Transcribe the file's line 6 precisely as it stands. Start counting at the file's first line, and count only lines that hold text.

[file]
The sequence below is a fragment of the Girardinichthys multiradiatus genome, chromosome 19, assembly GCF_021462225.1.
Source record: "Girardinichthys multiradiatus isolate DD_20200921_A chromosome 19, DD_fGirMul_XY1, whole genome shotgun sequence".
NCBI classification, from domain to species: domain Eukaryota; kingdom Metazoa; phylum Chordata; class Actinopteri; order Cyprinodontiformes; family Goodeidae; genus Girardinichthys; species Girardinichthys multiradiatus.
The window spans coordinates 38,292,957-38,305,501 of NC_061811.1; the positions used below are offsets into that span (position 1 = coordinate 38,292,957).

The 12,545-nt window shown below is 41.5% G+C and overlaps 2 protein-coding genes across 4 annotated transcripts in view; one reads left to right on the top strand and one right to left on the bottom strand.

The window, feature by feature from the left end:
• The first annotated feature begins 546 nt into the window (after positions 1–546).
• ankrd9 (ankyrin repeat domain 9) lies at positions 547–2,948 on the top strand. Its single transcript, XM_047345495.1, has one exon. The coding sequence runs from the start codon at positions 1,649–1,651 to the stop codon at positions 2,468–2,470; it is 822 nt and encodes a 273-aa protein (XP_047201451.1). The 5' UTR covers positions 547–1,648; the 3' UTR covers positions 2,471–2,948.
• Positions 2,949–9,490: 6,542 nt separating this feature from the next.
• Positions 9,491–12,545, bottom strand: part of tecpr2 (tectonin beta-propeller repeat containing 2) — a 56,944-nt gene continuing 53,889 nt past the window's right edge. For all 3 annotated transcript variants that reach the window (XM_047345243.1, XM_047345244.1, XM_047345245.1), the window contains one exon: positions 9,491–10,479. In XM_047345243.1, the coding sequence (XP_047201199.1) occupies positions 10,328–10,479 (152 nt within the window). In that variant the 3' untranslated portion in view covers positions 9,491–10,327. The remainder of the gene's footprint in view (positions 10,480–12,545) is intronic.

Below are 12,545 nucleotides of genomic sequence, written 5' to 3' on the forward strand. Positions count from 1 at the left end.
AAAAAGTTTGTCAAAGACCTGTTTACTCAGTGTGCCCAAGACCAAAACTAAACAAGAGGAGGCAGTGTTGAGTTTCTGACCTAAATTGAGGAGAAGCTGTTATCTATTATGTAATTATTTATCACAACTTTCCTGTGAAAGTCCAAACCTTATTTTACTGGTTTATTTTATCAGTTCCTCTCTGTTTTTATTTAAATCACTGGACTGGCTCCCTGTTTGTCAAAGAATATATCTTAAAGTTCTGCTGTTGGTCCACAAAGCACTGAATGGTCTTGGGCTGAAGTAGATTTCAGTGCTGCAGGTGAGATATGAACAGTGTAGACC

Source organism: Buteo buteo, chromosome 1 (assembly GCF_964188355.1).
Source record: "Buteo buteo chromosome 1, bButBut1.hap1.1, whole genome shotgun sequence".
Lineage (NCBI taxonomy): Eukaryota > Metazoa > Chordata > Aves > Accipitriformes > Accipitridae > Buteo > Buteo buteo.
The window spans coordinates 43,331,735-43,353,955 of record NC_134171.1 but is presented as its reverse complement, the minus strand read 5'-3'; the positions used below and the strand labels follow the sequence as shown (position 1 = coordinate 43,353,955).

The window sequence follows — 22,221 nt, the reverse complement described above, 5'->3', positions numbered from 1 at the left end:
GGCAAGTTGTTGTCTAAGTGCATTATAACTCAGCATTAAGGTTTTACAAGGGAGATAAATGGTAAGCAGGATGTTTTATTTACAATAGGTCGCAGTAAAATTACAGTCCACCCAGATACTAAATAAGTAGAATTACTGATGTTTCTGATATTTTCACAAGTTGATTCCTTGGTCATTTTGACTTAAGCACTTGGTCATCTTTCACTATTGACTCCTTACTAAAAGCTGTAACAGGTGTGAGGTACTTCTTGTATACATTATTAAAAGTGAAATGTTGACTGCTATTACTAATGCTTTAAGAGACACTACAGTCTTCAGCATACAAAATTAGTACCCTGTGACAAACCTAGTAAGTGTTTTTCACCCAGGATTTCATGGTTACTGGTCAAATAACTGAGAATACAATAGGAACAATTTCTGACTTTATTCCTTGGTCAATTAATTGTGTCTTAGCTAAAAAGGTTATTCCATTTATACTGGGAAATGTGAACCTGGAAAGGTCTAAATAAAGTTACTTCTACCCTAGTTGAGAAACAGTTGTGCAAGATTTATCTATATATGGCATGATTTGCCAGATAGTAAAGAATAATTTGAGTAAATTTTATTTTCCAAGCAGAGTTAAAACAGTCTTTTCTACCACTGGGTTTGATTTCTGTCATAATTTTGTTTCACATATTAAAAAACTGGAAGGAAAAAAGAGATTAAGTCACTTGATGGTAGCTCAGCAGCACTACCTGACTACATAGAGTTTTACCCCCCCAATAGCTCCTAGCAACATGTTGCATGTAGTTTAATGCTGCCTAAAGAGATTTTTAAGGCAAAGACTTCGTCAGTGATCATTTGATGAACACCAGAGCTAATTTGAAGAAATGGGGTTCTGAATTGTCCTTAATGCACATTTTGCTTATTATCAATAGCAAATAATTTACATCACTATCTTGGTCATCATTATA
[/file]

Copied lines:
The window, feature by feature from the left end: